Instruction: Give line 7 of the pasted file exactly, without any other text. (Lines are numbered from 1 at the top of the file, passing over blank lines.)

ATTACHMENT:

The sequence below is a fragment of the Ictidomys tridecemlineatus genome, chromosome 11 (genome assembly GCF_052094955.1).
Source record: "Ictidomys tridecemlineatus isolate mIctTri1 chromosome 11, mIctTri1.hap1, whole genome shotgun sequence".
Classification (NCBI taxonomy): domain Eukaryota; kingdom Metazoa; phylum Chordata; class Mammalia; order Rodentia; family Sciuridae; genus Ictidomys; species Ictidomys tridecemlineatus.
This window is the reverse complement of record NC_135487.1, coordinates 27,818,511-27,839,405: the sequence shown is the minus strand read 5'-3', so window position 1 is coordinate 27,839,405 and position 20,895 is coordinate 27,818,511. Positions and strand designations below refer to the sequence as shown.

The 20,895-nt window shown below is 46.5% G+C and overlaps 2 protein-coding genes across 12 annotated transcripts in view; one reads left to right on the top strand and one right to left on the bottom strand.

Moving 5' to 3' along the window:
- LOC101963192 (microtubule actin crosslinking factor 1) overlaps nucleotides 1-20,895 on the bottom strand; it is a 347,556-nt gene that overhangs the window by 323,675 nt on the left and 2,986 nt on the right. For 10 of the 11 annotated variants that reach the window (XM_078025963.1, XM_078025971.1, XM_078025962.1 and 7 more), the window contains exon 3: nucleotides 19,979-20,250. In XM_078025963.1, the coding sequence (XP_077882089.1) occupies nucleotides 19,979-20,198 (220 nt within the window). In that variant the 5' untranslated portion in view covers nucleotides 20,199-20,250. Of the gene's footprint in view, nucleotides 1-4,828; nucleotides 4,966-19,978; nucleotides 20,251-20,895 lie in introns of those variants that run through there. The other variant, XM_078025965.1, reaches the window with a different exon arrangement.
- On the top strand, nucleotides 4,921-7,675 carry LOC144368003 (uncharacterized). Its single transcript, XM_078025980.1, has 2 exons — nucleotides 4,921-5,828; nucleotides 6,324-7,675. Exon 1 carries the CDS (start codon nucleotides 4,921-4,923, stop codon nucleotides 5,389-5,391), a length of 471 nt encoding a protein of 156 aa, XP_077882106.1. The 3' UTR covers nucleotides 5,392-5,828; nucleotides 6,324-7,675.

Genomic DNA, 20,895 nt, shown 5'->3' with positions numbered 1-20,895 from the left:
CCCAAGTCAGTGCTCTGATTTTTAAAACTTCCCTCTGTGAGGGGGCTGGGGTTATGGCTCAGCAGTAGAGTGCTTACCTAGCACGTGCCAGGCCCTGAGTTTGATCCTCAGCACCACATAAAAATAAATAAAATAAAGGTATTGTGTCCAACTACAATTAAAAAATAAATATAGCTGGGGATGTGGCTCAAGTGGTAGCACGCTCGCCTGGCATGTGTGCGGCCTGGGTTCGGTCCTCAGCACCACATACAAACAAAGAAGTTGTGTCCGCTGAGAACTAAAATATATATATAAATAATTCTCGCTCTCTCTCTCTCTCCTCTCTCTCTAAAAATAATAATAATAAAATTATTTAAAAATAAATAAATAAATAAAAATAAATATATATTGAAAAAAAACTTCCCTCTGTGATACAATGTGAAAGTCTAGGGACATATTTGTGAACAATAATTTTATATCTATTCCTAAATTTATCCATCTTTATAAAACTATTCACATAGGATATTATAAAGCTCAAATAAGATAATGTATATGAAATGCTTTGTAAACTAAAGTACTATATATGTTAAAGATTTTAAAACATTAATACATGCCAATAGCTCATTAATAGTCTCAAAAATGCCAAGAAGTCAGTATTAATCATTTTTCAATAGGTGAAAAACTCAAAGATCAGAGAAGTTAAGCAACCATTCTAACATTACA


- LOC101963192 (microtubule actin crosslinking factor 1) overlaps nucleotides 1-20,895 on the bottom strand; it is a 347,556-nt gene that overhangs the window by 323,675 nt on the left and 2,986 nt on the right. For 10 of the 11 annotated variants that reach the window (XM_078025963.1, XM_078025971.1, XM_078025962.1 and 7 more), the window contains exon 3: nucleotides 19,979-20,250. In XM_078025963.1, the coding sequence (XP_077882089.1) occupies nucleotides 19,979-20,198 (220 nt within the window). In that variant the 5' untranslated portion in view covers nucleotides 20,199-20,250. Of the gene's footprint in view, nucleotides 1-4,828; nucleotides 4,966-19,978; nucleotides 20,251-20,895 lie in introns of those variants that run through there. The other variant, XM_078025965.1, reaches the window with a different exon arrangement.